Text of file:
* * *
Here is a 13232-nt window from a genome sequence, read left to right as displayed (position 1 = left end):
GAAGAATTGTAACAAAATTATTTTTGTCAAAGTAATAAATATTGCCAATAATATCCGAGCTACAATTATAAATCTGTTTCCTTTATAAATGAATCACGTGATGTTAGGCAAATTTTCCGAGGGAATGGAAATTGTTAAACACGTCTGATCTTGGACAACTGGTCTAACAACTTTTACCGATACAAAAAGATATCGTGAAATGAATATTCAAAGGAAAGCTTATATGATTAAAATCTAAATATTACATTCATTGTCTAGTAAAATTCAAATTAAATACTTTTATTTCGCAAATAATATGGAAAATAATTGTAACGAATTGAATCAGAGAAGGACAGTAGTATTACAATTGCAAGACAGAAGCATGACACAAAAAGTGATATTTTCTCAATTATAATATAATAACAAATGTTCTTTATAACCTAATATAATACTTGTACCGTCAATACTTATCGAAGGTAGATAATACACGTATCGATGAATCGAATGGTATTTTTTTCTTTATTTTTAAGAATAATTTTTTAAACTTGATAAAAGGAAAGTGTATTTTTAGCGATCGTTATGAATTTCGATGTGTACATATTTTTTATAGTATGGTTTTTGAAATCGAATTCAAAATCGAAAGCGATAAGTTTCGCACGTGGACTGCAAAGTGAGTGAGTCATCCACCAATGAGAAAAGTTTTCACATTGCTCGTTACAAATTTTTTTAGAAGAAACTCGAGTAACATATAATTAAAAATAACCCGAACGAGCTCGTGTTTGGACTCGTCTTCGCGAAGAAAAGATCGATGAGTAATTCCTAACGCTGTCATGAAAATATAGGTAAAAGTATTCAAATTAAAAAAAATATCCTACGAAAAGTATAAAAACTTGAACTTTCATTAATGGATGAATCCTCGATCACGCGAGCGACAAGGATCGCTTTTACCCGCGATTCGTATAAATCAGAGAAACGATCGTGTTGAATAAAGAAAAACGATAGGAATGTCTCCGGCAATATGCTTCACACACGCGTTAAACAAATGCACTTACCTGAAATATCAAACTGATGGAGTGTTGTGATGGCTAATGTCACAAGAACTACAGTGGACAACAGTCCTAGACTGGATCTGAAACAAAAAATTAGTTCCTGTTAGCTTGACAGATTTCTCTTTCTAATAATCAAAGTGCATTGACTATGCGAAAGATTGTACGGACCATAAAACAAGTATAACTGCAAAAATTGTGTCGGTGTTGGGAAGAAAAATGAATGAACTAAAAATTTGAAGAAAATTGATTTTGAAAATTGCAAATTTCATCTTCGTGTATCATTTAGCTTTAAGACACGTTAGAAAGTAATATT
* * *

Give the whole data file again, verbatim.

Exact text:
Here is a 13232-nt window from a genome sequence, read left to right as displayed (position 1 = left end):
GAAGAATTGTAACAAAATTATTTTTGTCAAAGTAATAAATATTGCCAATAATATCCGAGCTACAATTATAAATCTGTTTCCTTTATAAATGAATCACGTGATGTTAGGCAAATTTTCCGAGGGAATGGAAATTGTTAAACACGTCTGATCTTGGACAACTGGTCTAACAACTTTTACCGATACAAAAAGATATCGTGAAATGAATATTCAAAGGAAAGCTTATATGATTAAAATCTAAATATTACATTCATTGTCTAGTAAAATTCAAATTAAATACTTTTATTTCGCAAATAATATGGAAAATAATTGTAACGAATTGAATCAGAGAAGGACAGTAGTATTACAATTGCAAGACAGAAGCATGACACAAAAAGTGATATTTTCTCAATTATAATATAATAACAAATGTTCTTTATAACCTAATATAATACTTGTACCGTCAATACTTATCGAAGGTAGATAATACACGTATCGATGAATCGAATGGTATTTTTTTCTTTATTTTTAAGAATAATTTTTTAAACTTGATAAAAGGAAAGTGTATTTTTAGCGATCGTTATGAATTTCGATGTGTACATATTTTTTATAGTATGGTTTTTGAAATCGAATTCAAAATCGAAAGCGATAAGTTTCGCACGTGGACTGCAAAGTGAGTGAGTCATCCACCAATGAGAAAAGTTTTCACATTGCTCGTTACAAATTTTTTTAGAAGAAACTCGAGTAACATATAATTAAAAATAACCCGAACGAGCTCGTGTTTGGACTCGTCTTCGCGAAGAAAAGATCGATGAGTAATTCCTAACGCTGTCATGAAAATATAGGTAAAAGTATTCAAATTAAAAAAAATATCCTACGAAAAGTATAAAAACTTGAACTTTCATTAATGGATGAATCCTCGATCACGCGAGCGACAAGGATCGCTTTTACCCGCGATTCGTATAAATCAGAGAAACGATCGTGTTGAATAAAGAAAAACGATAGGAATGTCTCCGGCAATATGCTTCACACACGCGTTAAACAAATGCACTTACCTGAAATATCAAACTGATGGAGTGTTGTGATGGCTAATGTCACAAGAACTACAGTGGACAACAGTCCTAGACTGGATCTGAAACAAAAAATTAGTTCCTGTTAGCTTGACAGATTTCTCTTTCTAATAATCAAAGTGCATTGACTATGCGAAAGATTGTACGGACCATAAAACAAGTATAACTGCAAAAATTGTGTCGGTGTTGGGAAGAAAAATGAATGAACTAAAAATTTGAAGAAAATTGATTTTGAAAATTGCAAATTTCATCTTCGTGTATCATTTAGCTTTAAGACACGTTAGAAAGTAATATT